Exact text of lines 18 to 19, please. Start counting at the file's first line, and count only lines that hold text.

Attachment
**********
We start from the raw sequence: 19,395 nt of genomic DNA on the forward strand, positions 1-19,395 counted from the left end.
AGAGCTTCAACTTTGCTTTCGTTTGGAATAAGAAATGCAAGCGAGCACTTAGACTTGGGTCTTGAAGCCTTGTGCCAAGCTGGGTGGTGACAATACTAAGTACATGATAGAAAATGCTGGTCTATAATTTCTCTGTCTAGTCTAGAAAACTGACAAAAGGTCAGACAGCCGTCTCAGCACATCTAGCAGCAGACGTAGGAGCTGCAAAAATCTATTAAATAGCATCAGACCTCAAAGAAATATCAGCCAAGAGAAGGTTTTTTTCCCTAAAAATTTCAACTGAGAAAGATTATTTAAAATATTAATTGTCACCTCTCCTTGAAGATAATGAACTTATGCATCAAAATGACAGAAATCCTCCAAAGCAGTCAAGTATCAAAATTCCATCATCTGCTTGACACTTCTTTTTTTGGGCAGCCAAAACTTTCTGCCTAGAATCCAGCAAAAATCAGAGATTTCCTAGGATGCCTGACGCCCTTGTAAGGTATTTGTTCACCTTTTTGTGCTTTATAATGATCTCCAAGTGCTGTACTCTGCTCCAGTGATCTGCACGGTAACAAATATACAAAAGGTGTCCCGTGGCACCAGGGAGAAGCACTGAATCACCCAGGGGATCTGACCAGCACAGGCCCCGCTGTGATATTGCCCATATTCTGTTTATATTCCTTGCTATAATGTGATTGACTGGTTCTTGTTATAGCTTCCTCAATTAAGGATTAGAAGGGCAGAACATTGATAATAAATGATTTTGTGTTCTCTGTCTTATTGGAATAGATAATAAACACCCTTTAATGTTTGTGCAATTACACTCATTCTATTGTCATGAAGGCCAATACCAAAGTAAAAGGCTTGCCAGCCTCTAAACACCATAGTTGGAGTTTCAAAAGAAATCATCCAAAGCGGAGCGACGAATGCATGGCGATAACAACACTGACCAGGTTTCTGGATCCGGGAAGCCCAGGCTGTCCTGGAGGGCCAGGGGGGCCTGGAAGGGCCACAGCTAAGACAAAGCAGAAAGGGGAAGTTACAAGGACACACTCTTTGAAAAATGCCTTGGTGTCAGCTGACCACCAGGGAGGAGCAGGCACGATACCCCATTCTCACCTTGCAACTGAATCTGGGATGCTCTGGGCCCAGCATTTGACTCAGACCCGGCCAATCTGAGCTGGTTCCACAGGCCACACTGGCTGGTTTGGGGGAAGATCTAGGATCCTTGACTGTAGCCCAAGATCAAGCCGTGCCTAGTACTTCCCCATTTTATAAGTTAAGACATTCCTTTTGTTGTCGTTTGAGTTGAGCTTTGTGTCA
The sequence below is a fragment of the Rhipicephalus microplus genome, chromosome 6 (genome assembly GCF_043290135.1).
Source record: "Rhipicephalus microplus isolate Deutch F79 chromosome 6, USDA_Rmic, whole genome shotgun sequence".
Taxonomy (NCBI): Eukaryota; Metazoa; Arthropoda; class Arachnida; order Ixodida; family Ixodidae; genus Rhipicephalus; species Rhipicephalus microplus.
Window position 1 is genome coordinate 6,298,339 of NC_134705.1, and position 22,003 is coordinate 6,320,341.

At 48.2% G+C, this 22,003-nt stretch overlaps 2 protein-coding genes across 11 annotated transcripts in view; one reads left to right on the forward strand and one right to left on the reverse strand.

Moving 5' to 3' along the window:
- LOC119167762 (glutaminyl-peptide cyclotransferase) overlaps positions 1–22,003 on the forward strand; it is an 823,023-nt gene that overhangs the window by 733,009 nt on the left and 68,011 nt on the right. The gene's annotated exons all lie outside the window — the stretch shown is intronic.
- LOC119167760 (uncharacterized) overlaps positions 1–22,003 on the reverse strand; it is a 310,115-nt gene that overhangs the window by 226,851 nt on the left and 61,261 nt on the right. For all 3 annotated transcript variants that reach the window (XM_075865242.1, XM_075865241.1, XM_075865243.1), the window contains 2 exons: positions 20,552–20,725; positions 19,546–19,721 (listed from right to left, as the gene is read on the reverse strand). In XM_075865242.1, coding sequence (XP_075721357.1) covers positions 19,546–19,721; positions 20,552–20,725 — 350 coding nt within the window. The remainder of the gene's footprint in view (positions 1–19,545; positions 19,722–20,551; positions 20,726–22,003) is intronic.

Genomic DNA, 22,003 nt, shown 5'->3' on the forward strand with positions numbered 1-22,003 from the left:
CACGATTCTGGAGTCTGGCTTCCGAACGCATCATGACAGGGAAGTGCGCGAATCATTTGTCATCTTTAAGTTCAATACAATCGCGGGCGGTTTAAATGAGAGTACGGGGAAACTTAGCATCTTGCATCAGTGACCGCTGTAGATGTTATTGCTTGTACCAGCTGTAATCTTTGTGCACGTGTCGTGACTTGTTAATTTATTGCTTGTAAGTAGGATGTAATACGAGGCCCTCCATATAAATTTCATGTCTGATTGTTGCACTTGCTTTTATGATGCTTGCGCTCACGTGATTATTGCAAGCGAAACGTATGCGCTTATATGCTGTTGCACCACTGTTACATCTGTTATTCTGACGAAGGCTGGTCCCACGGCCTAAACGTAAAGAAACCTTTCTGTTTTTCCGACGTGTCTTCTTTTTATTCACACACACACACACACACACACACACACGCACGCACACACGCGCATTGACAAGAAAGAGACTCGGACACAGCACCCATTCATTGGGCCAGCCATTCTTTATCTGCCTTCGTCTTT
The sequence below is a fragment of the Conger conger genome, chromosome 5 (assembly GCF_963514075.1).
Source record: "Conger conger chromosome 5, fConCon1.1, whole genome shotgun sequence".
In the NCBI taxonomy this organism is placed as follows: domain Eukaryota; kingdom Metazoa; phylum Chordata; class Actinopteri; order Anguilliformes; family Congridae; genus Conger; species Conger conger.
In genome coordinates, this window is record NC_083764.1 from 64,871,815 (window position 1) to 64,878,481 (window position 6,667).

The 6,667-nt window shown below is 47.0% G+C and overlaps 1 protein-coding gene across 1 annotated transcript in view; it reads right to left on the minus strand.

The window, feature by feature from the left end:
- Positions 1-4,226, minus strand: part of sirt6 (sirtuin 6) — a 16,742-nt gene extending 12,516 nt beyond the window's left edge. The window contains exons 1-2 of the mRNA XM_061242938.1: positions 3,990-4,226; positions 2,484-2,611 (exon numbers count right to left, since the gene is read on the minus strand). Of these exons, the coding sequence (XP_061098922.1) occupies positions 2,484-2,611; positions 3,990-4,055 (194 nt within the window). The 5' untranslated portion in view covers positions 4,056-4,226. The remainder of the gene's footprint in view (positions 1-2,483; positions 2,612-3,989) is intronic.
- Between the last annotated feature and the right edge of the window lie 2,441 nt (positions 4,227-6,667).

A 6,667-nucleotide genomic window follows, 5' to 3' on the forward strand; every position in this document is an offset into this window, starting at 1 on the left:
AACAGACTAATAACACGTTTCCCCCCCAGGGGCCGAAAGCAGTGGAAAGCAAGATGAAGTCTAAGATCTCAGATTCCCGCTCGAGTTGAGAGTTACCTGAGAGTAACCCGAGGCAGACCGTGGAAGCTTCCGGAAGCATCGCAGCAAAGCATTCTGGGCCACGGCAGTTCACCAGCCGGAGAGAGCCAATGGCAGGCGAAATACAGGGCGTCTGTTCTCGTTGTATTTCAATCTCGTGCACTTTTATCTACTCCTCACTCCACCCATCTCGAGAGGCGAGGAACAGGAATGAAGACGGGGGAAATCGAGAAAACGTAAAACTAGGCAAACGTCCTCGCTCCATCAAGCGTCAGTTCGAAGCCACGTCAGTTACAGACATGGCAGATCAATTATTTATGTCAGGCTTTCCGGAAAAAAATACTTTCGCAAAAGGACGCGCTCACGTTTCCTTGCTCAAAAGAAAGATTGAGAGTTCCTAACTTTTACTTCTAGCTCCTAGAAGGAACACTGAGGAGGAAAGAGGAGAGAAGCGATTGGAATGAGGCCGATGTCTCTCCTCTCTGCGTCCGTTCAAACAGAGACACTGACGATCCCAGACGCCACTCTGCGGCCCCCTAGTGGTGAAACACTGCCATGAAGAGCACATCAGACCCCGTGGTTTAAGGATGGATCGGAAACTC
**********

The window, feature by feature from the left end:
- Positions 1-4,226, minus strand: part of sirt6 (sirtuin 6) — a 16,742-nt gene extending 12,516 nt beyond the window's left edge. The window contains exons 1-2 of the mRNA XM_061242938.1: positions 3,990-4,226; positions 2,484-2,611 (exon numbers count right to left, since the gene is read on the minus strand). Of these exons, the coding sequence (XP_061098922.1) occupies positions 2,484-2,611; positions 3,990-4,055 (194 nt within the window). The 5' untranslated portion in view covers positions 4,056-4,226. The remainder of the gene's footprint in view (positions 1-2,483; positions 2,612-3,989) is intronic.